In the not-too-distant past, there was little understanding, or help, for most troublesome children. If discipline couldn’t correct them, they were often written off as “slow,” “stupid,” or “bad.” Even Thomas Edison, who would become the 20th century’s most famous inventor, was labeled “addled” by his teacher because of his problems in school. With no other options available to her, his mother educated him herself at home. Today, we are fortunate as parents and professionals to have much more information about how to help children who are developing more slowly than their peers. Children (and their parents) are less often blamed and shamed for their disabilities and differences. Naturally, parents are still worried if their child is diagnosed with a developmental delay or difference, but a diagnosis can also make it possible to identify what kind of help or services their child may need along the way to become more successful. If children need accommodations in school or special services compensated through health insurance, a diagnosis code is absolutely essential.
But the new information and understanding that a diagnosis gives can also have a downside. A diagnosis, after all, is still a label that identifies a deficit, rather than a difference.
What concerns me is when I notice how easily a diagnosis can become a self-limiting burden, or even an identity of disability. For instance, I have often heard a child casually tell me, “You know I’m ADHD, right?” Or they will describe themselves to me as “I’m Aspergers” or “I’m Dyslexic.”
From my perspective, every child and every person is facing their own particular challenges in life. Some of those challenges may be obvious and lend themselves to a diagnosis, such as a speech impediment or weak physical coordination. Other challenges are more invisible, such as wondering if the other kids like you or the feeling of never being as good as your older sister. Regardless of what kind of a challenge a child is facing, they will handle it better when they also have the opportunity to develop their courage and confidence.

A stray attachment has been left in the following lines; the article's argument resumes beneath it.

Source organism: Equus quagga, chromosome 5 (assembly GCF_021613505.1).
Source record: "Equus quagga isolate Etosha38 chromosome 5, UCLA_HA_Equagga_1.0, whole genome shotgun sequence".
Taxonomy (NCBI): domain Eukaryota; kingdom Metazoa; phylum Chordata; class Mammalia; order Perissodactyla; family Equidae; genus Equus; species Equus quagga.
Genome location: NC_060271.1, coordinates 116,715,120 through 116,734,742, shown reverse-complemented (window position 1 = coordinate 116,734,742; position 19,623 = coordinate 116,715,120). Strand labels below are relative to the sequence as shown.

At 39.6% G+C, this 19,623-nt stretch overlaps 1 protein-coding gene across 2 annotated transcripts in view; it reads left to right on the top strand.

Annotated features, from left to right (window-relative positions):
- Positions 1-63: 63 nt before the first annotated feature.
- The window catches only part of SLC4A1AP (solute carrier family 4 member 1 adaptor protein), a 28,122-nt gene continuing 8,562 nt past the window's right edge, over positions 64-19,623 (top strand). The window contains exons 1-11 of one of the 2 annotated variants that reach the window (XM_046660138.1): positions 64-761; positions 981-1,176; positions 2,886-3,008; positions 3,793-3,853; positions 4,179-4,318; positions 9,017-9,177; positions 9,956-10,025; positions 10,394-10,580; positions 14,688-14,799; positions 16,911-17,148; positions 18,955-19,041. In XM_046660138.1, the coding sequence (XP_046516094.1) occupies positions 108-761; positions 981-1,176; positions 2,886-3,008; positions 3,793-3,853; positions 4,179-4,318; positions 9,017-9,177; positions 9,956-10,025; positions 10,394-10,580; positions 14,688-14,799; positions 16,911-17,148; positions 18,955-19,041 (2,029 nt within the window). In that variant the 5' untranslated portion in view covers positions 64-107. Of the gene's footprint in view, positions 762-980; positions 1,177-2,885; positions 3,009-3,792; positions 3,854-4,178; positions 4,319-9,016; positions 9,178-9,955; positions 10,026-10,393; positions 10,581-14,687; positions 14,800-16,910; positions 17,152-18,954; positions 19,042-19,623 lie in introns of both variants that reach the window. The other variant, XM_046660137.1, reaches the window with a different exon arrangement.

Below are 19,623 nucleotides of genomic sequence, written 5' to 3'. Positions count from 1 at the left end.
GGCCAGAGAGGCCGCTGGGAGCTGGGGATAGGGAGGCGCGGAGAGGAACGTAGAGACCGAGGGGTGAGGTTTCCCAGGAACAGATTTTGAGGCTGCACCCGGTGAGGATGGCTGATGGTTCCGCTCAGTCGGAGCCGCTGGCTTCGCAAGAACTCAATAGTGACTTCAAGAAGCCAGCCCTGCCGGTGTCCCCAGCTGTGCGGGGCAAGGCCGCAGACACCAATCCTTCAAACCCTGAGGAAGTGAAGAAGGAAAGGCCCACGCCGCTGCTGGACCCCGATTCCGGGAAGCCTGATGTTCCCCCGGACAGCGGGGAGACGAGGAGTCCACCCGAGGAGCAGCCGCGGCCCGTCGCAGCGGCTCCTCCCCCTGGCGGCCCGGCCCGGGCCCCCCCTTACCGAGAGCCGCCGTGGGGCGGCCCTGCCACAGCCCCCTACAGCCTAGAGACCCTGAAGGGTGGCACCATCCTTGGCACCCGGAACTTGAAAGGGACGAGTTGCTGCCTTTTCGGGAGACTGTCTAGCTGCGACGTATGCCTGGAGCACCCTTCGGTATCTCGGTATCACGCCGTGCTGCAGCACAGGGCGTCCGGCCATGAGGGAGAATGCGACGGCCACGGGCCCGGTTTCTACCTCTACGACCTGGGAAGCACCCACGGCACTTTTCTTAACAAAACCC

I recognize that any parent raising a child with special needs is already doing a tremendous amount of work, and I’m not trying to add to your burden. What I’d like to offer, though, are some suggestions about how to think about your child as a whole person, one who may have some extra-challenges, but a child who can also be encouraged to :
• Remind yourself that your child is a person, not a diagnosis. Be as careful and precise as you can with your language, saying “Mary has some extra-challenges with sensory issues,” rather than using the short-hand “Mary is a “Sensory Integration kid.” Keep your picture of who your child is and where she fits into your family to include other descriptions as well: “She has a wicked sense of humor!” and “She’s always the first to notice when the dog’s water bowl is empty."
• Any child with a diagnosis isn’t really all that different from other children in my view. In the big picture, every child needs to learn how to be a part of the family, and how to get along with other kids. Every child needs to learn how to handle frustration or disappointment without melting down, and how to make mistakes and then try again. Every child has to figure out how to grow up and get along in the world. Some children take longer to learn these things than others, but every child can learn these eventually.
• It has been my experience that children with all types of disabilities are acutely aware of the burden they place on their parents. Therefore, children with all types of special needs need even more opportunities to develop their abilities and to be able to contribute in a meaningful way as a valuable member of the family and member of the classroom. A child in a wheel-chair can put the napkins on the table and a child with Aspergers can learn how to cook French Toast for the family on Saturday morning. Given the opportunity, every child “blooms” when they are given the training, encouragement, and opportunities not just to overcome their challenges, but also to contribute to others.